Hotseating is a well-established technique in classrooms, particularly within primary and secondary schools, as a way of helping students to develop an understanding of a character, but it is perhaps not considered to be play. The element of make-believe and improvisation, however, means that this can be, if handled carefully, an useful example of ‘serious play’. I have developed and adapted the attached worksheet for use in my teaching, after being inspired by a workshop run by the writer A.L. Kennedy for the Warwick Writing Programme in which I was a participant in 2009.

For this particular example of hotseating, it is useful if students can ease themselves into the character they are to inhabit. A technique which can be effective in achieving this can be to ask students to begin by describing their character’s appearance and traits from the outside, in third person, then prompting them to start sitting like the character or person they describe, and finally to move into first person before starting to engage with the more complex questions suggested in the worksheet. I have found it useful to remind students that they are having a conversation, and that the people asking the questions are there to help the person in the hotseat get to know the character they are inhabiting better.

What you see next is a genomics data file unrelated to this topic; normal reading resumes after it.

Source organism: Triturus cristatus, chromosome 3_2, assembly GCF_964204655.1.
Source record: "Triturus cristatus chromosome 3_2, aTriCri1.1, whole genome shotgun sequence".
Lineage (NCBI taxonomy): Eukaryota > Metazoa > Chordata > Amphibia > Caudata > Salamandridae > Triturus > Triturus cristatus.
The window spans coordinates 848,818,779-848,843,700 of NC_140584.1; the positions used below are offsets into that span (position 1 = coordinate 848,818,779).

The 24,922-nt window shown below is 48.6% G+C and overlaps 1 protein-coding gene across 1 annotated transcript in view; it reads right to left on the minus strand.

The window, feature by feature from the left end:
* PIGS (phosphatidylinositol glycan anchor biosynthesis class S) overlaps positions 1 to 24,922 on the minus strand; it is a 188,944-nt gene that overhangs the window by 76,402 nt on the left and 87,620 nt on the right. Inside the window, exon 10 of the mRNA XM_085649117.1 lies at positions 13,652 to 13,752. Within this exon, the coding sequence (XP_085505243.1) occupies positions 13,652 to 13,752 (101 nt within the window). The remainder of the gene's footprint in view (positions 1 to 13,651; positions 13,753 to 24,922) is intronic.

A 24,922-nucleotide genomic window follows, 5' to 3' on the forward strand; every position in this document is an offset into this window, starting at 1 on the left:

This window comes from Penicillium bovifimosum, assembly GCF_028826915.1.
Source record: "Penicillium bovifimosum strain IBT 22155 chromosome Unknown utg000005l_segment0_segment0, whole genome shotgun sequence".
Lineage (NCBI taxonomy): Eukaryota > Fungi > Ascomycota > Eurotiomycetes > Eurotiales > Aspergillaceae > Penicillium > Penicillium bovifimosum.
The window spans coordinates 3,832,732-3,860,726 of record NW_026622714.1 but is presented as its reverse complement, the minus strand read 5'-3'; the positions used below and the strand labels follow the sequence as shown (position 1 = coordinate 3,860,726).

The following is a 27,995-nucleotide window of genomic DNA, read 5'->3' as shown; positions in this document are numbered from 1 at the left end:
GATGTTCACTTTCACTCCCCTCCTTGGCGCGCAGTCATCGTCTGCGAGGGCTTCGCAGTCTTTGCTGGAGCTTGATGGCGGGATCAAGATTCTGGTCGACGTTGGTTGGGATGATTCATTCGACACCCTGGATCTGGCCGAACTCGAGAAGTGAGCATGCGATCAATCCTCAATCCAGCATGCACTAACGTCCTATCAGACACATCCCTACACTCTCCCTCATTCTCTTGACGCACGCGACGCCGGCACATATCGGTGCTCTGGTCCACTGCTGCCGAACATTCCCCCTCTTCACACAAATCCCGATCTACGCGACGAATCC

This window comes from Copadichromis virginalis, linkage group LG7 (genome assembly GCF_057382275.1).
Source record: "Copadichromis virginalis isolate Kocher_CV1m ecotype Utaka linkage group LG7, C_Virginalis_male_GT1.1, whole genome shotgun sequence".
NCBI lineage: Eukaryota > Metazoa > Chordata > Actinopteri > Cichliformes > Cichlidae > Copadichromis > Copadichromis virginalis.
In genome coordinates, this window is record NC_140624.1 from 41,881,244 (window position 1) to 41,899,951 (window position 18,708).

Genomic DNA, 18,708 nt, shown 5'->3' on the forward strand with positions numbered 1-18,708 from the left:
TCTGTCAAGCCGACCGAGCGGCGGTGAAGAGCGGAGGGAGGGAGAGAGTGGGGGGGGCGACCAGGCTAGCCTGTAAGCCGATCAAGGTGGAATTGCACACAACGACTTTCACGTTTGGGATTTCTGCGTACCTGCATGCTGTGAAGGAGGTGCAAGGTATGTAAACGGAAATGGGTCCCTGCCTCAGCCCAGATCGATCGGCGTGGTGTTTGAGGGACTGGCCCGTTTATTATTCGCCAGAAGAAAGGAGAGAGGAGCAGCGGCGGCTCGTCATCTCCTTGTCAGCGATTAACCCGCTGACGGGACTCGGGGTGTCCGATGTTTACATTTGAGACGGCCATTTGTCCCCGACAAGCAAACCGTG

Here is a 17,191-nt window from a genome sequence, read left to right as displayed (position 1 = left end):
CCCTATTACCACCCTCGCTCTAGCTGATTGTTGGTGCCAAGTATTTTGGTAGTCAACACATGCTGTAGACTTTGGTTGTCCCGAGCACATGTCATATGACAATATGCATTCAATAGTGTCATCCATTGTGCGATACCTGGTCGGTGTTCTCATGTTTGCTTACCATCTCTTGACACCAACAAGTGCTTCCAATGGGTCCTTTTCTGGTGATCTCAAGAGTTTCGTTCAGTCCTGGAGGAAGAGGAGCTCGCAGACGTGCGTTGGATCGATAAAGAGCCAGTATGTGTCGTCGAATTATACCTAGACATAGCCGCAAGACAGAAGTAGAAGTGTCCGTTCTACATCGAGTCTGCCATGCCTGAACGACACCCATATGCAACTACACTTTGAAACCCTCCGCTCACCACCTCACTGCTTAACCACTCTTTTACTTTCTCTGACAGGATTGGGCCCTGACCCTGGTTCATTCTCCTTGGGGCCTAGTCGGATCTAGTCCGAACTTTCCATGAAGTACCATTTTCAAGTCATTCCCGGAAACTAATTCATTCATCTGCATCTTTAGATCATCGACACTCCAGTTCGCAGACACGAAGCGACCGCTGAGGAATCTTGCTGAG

This can be effective as a means of ‘getting in’ to character or as an alternative to hotseating, particularly for ‘non-human’ characters such as animals about which we may learn more through movement. This technique draws on meditative, imaginative and physical aspects. Again, it offers ways of seeing or experiencing ideas from a different perspective or defamiliarising ideas.